Scary Truths About Glaucoma in Seniors And What to Do About Them

July 22, 2017


Senior adults over 60 are a high risk group for developing glaucoma. Most people avoid taking these simple steps to detect glaucoma early before it causes blindness.



Learn how to fight Glaucoma to protect your eyes


Glaucoma is THE leading cause of blindness in the USA and over 3 million Americans are currently living with the condition. The most common form of glaucoma is open angle glaucoma – and 90% of those 3 million afflicted with it are over the age of 40


Here are some eye-opening facts about glaucoma followed by some helpful hints to reduce your risk of developing the disorder:


FACT #1:     50% of people with glaucoma don’t know they have it!


The most common form of glaucoma, open-angle, has almost no apparent symptoms. This means that 1.5 million Americans have glaucoma and may not even realize it


FACT #2:     There is no cure for glaucoma


Unfortunately, the only thing to do is treat it early to reduce its effects. Adopting healthier eating habits and visiting your optometrist regularly are some of the best ways to reduce the risk of developing any form of glaucoma.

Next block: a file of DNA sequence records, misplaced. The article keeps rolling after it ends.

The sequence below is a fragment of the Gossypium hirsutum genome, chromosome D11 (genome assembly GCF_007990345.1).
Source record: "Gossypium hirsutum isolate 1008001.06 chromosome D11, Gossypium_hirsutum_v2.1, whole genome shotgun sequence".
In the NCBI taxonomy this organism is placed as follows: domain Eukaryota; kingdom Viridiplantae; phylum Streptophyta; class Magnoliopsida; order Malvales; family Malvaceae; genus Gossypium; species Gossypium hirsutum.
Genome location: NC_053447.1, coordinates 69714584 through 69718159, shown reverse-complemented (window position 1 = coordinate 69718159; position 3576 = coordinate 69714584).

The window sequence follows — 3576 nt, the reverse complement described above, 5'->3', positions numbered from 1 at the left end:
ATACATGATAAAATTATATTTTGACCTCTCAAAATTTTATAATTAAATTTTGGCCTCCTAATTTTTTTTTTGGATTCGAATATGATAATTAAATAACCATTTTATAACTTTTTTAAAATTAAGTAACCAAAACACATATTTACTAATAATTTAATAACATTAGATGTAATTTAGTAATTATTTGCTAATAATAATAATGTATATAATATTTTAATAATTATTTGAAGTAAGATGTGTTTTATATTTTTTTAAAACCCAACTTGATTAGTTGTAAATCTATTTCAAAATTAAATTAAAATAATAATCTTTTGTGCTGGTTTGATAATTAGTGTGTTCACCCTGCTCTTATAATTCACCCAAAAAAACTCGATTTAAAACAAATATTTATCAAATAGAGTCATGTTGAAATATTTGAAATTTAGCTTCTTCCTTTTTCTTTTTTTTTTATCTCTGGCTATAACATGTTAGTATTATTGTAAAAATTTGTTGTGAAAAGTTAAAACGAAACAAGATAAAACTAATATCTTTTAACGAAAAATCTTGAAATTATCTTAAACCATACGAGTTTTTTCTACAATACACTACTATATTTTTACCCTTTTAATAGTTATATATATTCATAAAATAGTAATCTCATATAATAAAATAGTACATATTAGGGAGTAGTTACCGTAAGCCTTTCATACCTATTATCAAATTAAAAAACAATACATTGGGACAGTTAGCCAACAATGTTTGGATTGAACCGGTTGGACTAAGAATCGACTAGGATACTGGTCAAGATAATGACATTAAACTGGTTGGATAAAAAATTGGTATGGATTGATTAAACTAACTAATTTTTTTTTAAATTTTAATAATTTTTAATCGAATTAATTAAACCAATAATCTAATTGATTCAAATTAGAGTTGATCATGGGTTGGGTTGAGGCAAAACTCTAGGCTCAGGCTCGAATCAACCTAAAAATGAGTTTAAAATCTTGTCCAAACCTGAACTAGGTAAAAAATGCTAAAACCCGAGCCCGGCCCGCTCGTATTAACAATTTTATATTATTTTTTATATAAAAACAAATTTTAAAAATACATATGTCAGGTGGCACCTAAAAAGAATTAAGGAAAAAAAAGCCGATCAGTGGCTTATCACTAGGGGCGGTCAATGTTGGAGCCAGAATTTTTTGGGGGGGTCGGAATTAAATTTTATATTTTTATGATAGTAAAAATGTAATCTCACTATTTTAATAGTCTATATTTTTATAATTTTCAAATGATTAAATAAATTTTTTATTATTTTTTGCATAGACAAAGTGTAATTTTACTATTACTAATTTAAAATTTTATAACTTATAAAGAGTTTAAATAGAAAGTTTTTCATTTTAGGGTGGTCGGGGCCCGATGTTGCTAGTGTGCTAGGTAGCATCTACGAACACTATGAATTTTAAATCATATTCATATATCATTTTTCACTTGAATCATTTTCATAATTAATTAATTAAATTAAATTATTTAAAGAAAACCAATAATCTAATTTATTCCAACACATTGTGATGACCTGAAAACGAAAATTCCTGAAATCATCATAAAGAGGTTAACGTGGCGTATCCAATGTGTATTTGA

FACT #3:     These groups are at a higher risk of developing glaucoma:


• People over 60

• People who have a family history of glaucoma (hereditary)

• People with diabetes

• People with severe nearsightedness


What Can You Do About It?



Get an Annual Eye Exam


Since symptoms are not always apparent, it is extremely important that you receive annual check ups from a certified optometrist. These exams could mean the difference between identifying and slowing down glaucoma early versus losing your eyesight.


Don’t Disregard Warning Signs


Severe eye pressure, loss of peripheral vision, and other symptoms can slowly increase over time as the condition develops. If you feel pain or start having trouble seeing, immediately see an optometrist for guidance.


Rely On a Caregiver’s Specialty


How often do you feel discomfort, not just related to your eyes, and brush it off? Sometimes this is a temporary issue. In other cases, it is a sign of a developing condition.


A caregiver can be right there to help you get treated when symptoms develop or if glaucoma has already developed.


A caregiver can help you with the following:

• take you to your eye appointments

• remind you to take prescribed medication

• provide care after eye surgery


We may not be able to cure glaucoma today, but right now is the perfect time to start fighting it!


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